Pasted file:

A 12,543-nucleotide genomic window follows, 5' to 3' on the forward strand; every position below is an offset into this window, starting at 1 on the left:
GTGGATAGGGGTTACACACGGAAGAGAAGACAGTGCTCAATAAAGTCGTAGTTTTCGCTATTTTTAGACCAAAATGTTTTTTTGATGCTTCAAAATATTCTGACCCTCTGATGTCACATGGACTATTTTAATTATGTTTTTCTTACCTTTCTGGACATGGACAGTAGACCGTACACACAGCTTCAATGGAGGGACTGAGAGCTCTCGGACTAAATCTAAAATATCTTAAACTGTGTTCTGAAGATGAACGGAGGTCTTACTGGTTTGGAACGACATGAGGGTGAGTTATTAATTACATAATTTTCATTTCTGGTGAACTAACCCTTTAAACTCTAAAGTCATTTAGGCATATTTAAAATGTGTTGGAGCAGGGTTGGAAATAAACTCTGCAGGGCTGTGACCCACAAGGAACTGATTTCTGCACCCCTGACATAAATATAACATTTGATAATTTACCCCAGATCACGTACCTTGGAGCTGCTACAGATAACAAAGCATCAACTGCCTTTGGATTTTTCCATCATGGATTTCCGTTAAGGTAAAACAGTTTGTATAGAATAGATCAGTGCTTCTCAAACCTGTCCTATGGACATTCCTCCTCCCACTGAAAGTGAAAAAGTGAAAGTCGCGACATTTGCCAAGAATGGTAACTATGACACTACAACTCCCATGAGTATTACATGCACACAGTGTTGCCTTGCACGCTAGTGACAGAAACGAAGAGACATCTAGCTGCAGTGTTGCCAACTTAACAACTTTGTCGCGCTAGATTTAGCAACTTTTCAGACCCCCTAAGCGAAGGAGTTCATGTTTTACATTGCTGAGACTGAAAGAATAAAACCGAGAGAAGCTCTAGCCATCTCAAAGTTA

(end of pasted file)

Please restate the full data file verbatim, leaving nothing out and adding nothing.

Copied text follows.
A 12,543-nucleotide genomic window follows, 5' to 3' on the forward strand; every position below is an offset into this window, starting at 1 on the left:
GTGGATAGGGGTTACACACGGAAGAGAAGACAGTGCTCAATAAAGTCGTAGTTTTCGCTATTTTTAGACCAAAATGTTTTTTTGATGCTTCAAAATATTCTGACCCTCTGATGTCACATGGACTATTTTAATTATGTTTTTCTTACCTTTCTGGACATGGACAGTAGACCGTACACACAGCTTCAATGGAGGGACTGAGAGCTCTCGGACTAAATCTAAAATATCTTAAACTGTGTTCTGAAGATGAACGGAGGTCTTACTGGTTTGGAACGACATGAGGGTGAGTTATTAATTACATAATTTTCATTTCTGGTGAACTAACCCTTTAAACTCTAAAGTCATTTAGGCATATTTAAAATGTGTTGGAGCAGGGTTGGAAATAAACTCTGCAGGGCTGTGACCCACAAGGAACTGATTTCTGCACCCCTGACATAAATATAACATTTGATAATTTACCCCAGATCACGTACCTTGGAGCTGCTACAGATAACAAAGCATCAACTGCCTTTGGATTTTTCCATCATGGATTTCCGTTAAGGTAAAACAGTTTGTATAGAATAGATCAGTGCTTCTCAAACCTGTCCTATGGACATTCCTCCTCCCACTGAAAGTGAAAAAGTGAAAGTCGCGACATTTGCCAAGAATGGTAACTATGACACTACAACTCCCATGAGTATTACATGCACACAGTGTTGCCTTGCACGCTAGTGACAGAAACGAAGAGACATCTAGCTGCAGTGTTGCCAACTTAACAACTTTGTCGCGCTAGATTTAGCAACTTTTCAGACCCCCTAAGCGAAGGAGTTCATGTTTTACATTGCTGAGACTGAAAGAATAAAACCGAGAGAAGCTCTAGCCATCTCAAAGTTA